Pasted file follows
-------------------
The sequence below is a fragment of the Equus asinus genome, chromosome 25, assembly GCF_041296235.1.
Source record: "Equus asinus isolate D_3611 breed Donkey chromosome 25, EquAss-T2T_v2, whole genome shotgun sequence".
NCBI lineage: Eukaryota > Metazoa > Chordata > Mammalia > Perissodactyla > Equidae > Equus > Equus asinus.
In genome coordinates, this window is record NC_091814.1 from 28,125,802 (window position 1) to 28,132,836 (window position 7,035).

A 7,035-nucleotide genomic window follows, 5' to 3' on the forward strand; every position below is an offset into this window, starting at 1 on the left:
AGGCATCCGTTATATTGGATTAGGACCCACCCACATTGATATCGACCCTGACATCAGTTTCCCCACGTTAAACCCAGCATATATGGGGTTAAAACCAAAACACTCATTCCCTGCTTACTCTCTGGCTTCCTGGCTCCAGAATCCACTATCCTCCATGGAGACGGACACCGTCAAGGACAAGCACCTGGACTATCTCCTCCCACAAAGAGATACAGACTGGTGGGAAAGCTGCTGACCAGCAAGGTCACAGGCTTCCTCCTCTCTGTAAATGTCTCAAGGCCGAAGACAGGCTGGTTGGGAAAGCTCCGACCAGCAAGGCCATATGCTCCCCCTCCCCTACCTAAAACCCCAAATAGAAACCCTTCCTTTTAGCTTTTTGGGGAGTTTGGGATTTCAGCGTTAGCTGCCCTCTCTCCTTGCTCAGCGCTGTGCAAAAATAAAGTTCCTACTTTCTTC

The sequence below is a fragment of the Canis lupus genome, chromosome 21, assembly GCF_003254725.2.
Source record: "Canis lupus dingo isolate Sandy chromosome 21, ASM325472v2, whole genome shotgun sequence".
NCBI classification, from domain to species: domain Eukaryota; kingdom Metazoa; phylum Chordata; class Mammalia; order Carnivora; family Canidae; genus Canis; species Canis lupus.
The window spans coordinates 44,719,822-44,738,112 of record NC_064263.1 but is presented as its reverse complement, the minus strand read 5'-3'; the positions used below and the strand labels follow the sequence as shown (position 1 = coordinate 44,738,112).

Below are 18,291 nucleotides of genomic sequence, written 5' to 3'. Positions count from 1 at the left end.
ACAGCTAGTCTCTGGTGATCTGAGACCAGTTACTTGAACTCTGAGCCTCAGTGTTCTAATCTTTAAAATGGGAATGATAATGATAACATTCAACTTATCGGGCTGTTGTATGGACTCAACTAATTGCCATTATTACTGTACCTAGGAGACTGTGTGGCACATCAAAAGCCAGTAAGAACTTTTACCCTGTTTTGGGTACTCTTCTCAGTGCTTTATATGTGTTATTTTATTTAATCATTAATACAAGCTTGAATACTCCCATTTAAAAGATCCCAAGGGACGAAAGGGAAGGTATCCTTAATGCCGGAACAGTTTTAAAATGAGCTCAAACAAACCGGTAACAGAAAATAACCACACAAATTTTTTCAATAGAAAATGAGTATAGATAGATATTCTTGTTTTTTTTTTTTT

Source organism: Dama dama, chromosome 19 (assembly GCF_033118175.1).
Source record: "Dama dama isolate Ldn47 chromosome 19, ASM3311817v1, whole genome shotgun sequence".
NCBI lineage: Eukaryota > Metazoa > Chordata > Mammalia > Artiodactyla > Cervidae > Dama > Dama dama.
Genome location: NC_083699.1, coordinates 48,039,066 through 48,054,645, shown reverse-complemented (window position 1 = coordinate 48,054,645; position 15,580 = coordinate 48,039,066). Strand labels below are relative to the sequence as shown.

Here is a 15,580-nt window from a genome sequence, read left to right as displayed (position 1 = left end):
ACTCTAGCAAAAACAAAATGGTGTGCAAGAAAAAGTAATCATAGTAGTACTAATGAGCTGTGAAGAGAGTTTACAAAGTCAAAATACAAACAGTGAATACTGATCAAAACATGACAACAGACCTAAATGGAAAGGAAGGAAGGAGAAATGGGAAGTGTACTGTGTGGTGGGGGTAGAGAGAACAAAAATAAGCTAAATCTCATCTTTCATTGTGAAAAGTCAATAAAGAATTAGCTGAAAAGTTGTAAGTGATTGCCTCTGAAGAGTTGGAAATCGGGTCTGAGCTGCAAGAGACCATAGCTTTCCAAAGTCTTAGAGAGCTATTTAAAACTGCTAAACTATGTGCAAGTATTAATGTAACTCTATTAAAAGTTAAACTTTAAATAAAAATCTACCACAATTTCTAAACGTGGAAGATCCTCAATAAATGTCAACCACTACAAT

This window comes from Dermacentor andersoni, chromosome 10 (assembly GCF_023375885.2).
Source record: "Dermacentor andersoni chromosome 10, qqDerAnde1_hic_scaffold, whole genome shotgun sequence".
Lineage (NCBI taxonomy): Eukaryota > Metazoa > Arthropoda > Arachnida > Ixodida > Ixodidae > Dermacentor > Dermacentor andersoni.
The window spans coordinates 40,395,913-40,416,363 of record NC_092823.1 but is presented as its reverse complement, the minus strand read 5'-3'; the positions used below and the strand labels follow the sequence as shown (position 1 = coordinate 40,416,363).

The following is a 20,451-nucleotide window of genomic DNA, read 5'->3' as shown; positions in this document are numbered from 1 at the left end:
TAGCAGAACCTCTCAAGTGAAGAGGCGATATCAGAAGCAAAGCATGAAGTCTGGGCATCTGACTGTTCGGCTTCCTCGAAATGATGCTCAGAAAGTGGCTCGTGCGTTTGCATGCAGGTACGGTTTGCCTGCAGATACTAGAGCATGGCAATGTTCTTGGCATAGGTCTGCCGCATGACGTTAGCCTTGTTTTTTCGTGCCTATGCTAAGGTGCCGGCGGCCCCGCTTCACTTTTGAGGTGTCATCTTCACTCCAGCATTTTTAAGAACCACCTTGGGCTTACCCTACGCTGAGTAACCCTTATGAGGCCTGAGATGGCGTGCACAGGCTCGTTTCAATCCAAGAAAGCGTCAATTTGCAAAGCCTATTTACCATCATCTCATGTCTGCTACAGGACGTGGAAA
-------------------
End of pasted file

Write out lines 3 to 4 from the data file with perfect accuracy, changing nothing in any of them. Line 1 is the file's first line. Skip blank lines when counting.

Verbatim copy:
NCBI lineage: Eukaryota > Metazoa > Chordata > Mammalia > Perissodactyla > Equidae > Equus > Equus asinus.
In genome coordinates, this window is record NC_091814.1 from 28,125,802 (window position 1) to 28,132,836 (window position 7,035).